This is an excerpt from my journal, written during my first visit to Colombia in 2016.
Yesterday we (Cris and I) split up and I went to Cerro Nutibara, on top of which is Pueblito Paisa, an attraction that is supposed to mimic an old Antioquian town and offer a great view of the city. It pops up on every Google maps search of Medellin, proud and bold in the center of the city.
Any closer inspection reveals raving reviews, so I figured why not?
I took the metro, then a bus…and at first I thought I was lost because I was expecting this hill to be set in a quaint residential area surrounded by calm, green space. All I saw were gas stations and mechanics. I followed the directions I had written on my hand, sweaty and nervous and absorbing cat calls from gritty men. Finally, I saw a tour bus, bedazzled and adorned with images of Madonna and child, honking voraciously and blasting music. It turned left at the next intersection – finally, a revelation! I followed suit and was soon confronted by a walkway with seemingly endlessly steps leading up, up, and up forever. I climbed in the ninety-degree heat, dripping and panting. Eventually at the top I saw three more of the iconic tour buses that served as my guide at the base (two with resurrected Jesus imagery instead).
The place was swarming with Colombian couples, foreigners, and children in uniform akin to the American Boy and Girl Scouts.
The mock-town itself – Pueblito Paisa – was a tourist trap. Booths and carts of vendors sold cheap Colombian souvenirs – stamped leather purses, shot glasses, and ponchos proclaiming “Pueblito Paisa” in idyllic cursive. The buildings themselves were a kind of hyperreal Colombia, an exaggeration and plastic-ification of history. They were supposed to contain rooms with artifacts of old Colombian society. I toured a single home, each of whose rooms contradicted one another. The first room I entered looked like it was from the 1940s with a radio and retro furniture. It’s neighbor has all unglazed terra-cotta objects – a kitchen presumably used by a colonial pioneer. And then across a courtyard within this ranch-style house there were, inexplicably, CDs dangling from fishing line.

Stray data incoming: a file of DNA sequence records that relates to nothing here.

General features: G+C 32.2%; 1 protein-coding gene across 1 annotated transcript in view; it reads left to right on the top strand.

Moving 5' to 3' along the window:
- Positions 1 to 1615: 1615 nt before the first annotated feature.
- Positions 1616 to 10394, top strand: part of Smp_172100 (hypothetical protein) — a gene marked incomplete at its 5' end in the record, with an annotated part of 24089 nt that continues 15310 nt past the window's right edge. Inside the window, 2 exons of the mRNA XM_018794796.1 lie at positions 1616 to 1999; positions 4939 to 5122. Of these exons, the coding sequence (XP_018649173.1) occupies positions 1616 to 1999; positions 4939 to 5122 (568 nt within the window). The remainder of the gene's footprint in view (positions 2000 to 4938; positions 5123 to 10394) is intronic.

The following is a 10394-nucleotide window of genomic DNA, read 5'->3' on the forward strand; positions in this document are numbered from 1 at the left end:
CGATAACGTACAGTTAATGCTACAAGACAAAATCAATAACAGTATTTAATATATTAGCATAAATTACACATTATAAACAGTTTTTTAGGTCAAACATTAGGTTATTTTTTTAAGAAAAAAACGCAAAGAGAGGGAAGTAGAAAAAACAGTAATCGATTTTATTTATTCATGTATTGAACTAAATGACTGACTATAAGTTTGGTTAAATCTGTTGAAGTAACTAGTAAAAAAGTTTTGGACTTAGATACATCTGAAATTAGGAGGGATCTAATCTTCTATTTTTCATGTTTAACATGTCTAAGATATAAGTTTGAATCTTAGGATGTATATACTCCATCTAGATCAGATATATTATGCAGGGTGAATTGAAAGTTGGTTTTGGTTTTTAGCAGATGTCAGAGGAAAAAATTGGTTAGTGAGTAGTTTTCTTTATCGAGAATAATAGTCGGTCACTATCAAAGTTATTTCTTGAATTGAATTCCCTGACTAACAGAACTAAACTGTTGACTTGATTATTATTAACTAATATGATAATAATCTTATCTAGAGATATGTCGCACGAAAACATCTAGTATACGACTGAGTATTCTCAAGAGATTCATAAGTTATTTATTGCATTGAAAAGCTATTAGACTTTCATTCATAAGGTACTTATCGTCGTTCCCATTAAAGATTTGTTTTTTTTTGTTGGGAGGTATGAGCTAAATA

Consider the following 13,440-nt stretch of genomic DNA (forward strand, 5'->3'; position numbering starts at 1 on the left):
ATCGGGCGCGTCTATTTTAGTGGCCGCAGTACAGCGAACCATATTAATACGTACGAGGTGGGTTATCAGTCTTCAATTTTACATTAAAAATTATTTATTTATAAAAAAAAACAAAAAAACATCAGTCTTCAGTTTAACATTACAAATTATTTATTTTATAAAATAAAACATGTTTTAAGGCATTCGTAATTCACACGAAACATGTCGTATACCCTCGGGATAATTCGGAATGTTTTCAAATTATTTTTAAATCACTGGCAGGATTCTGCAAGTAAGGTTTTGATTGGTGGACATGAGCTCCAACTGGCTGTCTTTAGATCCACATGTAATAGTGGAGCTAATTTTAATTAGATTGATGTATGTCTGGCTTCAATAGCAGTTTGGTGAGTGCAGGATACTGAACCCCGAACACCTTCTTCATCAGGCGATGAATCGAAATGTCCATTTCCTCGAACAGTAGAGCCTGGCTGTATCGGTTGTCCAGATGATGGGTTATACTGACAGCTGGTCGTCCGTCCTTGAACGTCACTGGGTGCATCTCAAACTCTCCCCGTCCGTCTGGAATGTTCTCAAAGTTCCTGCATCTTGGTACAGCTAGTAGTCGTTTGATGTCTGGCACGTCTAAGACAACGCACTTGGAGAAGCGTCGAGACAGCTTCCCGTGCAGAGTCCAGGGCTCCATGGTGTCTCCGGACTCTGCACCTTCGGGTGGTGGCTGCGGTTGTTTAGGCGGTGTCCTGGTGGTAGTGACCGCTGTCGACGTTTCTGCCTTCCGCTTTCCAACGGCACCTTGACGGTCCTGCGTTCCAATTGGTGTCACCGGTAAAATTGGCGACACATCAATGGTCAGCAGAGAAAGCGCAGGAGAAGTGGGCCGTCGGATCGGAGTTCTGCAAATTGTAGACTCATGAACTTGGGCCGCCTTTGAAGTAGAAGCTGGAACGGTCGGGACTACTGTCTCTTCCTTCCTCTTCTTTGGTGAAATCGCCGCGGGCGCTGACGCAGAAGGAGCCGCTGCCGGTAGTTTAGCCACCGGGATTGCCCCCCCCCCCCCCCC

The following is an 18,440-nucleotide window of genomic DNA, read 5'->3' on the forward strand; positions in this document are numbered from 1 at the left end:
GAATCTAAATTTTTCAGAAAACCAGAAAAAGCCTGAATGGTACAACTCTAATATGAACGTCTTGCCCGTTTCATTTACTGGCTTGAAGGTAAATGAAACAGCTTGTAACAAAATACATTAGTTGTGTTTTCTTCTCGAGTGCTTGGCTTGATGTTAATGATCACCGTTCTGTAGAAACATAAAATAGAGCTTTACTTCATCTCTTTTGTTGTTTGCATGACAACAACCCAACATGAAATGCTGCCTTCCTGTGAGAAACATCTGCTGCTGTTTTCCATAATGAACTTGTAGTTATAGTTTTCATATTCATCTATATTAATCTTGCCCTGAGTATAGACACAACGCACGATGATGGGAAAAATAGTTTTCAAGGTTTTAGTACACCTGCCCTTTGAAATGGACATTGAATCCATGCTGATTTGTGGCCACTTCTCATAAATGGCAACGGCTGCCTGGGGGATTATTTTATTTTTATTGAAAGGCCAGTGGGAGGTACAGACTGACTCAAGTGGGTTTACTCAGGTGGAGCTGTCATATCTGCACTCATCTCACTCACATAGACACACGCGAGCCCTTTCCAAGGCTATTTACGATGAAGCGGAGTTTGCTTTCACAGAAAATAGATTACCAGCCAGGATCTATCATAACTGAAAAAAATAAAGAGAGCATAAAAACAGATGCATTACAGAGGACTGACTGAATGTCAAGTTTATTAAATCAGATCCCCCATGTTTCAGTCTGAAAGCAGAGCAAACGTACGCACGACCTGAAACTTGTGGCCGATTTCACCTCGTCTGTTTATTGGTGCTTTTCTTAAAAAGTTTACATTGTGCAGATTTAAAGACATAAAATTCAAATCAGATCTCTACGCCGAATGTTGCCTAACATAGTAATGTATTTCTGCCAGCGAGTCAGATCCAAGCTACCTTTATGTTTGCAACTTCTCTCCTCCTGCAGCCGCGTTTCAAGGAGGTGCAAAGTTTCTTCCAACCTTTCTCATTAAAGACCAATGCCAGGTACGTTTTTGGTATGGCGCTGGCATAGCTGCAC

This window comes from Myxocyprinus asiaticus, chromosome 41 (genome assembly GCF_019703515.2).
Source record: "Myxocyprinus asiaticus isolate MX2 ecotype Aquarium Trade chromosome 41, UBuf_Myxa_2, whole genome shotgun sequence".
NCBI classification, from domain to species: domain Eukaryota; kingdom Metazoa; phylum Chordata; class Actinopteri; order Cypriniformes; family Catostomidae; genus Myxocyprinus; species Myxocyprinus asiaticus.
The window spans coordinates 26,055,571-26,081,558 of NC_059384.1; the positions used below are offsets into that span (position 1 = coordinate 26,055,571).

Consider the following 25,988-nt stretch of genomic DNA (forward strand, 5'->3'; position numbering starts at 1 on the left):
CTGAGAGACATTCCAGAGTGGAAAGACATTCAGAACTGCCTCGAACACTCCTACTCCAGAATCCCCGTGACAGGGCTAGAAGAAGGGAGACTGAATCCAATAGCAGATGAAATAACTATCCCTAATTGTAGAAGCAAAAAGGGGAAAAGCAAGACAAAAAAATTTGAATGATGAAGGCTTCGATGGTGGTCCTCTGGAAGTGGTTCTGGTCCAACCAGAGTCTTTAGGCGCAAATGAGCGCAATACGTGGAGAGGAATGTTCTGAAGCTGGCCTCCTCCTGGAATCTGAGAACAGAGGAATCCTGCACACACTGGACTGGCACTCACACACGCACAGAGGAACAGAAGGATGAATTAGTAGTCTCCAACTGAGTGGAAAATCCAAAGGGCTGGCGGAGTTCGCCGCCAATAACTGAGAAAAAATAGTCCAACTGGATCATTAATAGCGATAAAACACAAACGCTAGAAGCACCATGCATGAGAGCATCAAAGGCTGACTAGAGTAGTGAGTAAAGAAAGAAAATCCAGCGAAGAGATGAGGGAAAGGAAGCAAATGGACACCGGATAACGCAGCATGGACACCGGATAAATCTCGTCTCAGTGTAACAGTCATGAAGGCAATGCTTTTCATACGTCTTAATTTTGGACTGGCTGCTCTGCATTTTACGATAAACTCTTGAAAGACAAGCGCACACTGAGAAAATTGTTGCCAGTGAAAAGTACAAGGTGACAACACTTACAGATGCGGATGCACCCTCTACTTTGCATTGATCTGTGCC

Maybe it was all written and justified in a language I couldn’t read. My Spanish is shit.
I became rather upset and felt cheated. This – this?! – was the tourist go-to in Medellin? Something that is marked and highlighted and amplified on every Google search of the city? I sat on a bench, seething and trying to let my soaked shirt dry. I looked around at the faux-public square. The tourists couldn’t seem to get enough of the vendors and souvenirs and fried food. The houses…they didn’t look like they were made by humans. They looked like plastic, melted and molded by machines. They reminded me of the Polly Pocket dollhouses I used to play with as a child.
I walked up a flight of stairs to the tippy top of the hill, past the entrance of a bland single-story museum dedicated to urban planning (don’t, I repeat don’t, bother entering). There was an open, grassy plateau upon which the Boy and Girl Scouts were flying kites. In the background, I could see the mountains sliding up and encircling the city of Medellin…and all of the rust colored housing speckled up and down the landscape.
It was beautiful…the wind, the colors, the energy of the children, their saturated uniforms. The freedom was palpable, in a city that only decades prior experienced such indiscriminate violence. I stood in the midst of it all for a while, watching the shoulder-high, criss-crossing movements of children.
So if you’re ever in Medellin and notice Pueblito Paisa when browsing Google, deciding how to spend your day, perhaps you should go. Not for Pueblito Paisa itself – skip past the plastic tourist trap and climb every last step, to the very top of Cerro Nutibara. Maybe you can watch some floating kites.